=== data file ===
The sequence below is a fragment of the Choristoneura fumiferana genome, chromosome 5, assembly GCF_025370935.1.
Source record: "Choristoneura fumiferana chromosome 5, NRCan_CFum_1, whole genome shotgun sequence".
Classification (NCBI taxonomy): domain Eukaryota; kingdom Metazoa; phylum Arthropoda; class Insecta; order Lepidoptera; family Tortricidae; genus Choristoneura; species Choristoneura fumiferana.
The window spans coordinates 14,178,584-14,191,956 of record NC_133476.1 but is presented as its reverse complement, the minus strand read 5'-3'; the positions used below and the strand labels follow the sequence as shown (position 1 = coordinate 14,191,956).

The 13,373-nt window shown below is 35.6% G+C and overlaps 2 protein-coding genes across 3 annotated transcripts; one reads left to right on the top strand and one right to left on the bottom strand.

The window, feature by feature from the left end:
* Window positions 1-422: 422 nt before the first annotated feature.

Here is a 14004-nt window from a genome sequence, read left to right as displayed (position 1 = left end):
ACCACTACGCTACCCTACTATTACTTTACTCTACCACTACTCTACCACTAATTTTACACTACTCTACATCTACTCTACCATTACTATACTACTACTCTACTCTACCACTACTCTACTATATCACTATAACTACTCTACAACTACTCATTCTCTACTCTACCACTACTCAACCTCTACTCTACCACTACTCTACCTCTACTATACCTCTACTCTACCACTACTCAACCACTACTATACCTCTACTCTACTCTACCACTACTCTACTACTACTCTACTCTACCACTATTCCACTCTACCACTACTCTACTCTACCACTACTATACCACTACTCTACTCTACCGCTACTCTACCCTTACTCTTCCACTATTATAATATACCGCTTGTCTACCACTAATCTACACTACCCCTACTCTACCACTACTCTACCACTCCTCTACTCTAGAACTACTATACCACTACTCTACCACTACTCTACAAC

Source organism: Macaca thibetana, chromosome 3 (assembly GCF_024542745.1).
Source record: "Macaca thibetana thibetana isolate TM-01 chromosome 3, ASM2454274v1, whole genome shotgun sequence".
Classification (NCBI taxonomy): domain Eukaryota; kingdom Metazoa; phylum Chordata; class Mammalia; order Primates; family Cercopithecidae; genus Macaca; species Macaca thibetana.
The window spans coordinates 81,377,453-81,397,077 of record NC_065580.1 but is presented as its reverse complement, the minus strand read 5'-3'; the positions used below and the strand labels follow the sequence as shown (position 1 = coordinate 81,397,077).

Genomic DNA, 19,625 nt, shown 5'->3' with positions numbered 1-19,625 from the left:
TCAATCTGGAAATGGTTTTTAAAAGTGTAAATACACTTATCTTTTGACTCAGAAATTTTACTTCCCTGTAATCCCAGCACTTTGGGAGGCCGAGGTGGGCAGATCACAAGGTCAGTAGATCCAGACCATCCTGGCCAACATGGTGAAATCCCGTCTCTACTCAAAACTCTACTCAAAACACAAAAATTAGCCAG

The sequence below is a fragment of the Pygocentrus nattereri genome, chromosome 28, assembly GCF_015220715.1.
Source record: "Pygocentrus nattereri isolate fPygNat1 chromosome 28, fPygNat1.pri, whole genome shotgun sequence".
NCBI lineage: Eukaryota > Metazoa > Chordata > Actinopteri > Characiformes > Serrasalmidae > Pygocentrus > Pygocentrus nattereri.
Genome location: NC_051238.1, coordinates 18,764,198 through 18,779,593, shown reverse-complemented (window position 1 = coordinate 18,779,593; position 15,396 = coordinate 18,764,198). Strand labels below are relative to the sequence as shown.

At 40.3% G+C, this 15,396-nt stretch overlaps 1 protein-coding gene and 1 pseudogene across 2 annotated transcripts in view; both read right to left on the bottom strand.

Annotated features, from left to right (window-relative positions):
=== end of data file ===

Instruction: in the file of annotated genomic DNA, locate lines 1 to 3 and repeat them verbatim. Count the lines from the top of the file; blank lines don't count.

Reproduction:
The sequence below is a fragment of the Choristoneura fumiferana genome, chromosome 5, assembly GCF_025370935.1.
Source record: "Choristoneura fumiferana chromosome 5, NRCan_CFum_1, whole genome shotgun sequence".
Classification (NCBI taxonomy): domain Eukaryota; kingdom Metazoa; phylum Arthropoda; class Insecta; order Lepidoptera; family Tortricidae; genus Choristoneura; species Choristoneura fumiferana.